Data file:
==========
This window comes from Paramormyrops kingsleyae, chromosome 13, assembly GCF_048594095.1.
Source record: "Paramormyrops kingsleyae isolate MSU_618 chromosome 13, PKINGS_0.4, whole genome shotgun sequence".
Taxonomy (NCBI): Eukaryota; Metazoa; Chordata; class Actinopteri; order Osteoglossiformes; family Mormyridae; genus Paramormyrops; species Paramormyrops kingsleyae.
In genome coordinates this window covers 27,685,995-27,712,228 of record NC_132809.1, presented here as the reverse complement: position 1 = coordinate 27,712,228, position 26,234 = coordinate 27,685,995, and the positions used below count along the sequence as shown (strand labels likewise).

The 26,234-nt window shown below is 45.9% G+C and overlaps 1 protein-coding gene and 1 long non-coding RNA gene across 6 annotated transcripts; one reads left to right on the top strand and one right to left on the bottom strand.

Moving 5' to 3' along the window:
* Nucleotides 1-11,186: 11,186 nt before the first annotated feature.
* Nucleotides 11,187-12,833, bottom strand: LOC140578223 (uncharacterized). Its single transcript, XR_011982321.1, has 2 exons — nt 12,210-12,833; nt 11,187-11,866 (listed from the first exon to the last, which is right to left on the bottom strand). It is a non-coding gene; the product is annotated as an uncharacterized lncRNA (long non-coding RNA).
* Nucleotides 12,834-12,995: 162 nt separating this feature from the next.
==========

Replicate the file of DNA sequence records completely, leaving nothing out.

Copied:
This window comes from Paramormyrops kingsleyae, chromosome 13, assembly GCF_048594095.1.
Source record: "Paramormyrops kingsleyae isolate MSU_618 chromosome 13, PKINGS_0.4, whole genome shotgun sequence".
Taxonomy (NCBI): Eukaryota; Metazoa; Chordata; class Actinopteri; order Osteoglossiformes; family Mormyridae; genus Paramormyrops; species Paramormyrops kingsleyae.
In genome coordinates this window covers 27,685,995-27,712,228 of record NC_132809.1, presented here as the reverse complement: position 1 = coordinate 27,712,228, position 26,234 = coordinate 27,685,995, and the positions used below count along the sequence as shown (strand labels likewise).

The 26,234-nt window shown below is 45.9% G+C and overlaps 1 protein-coding gene and 1 long non-coding RNA gene across 6 annotated transcripts; one reads left to right on the top strand and one right to left on the bottom strand.

Moving 5' to 3' along the window:
* Nucleotides 1-11,186: 11,186 nt before the first annotated feature.
* Nucleotides 11,187-12,833, bottom strand: LOC140578223 (uncharacterized). Its single transcript, XR_011982321.1, has 2 exons — nt 12,210-12,833; nt 11,187-11,866 (listed from the first exon to the last, which is right to left on the bottom strand). It is a non-coding gene; the product is annotated as an uncharacterized lncRNA (long non-coding RNA).
* Nucleotides 12,834-12,995: 162 nt separating this feature from the next.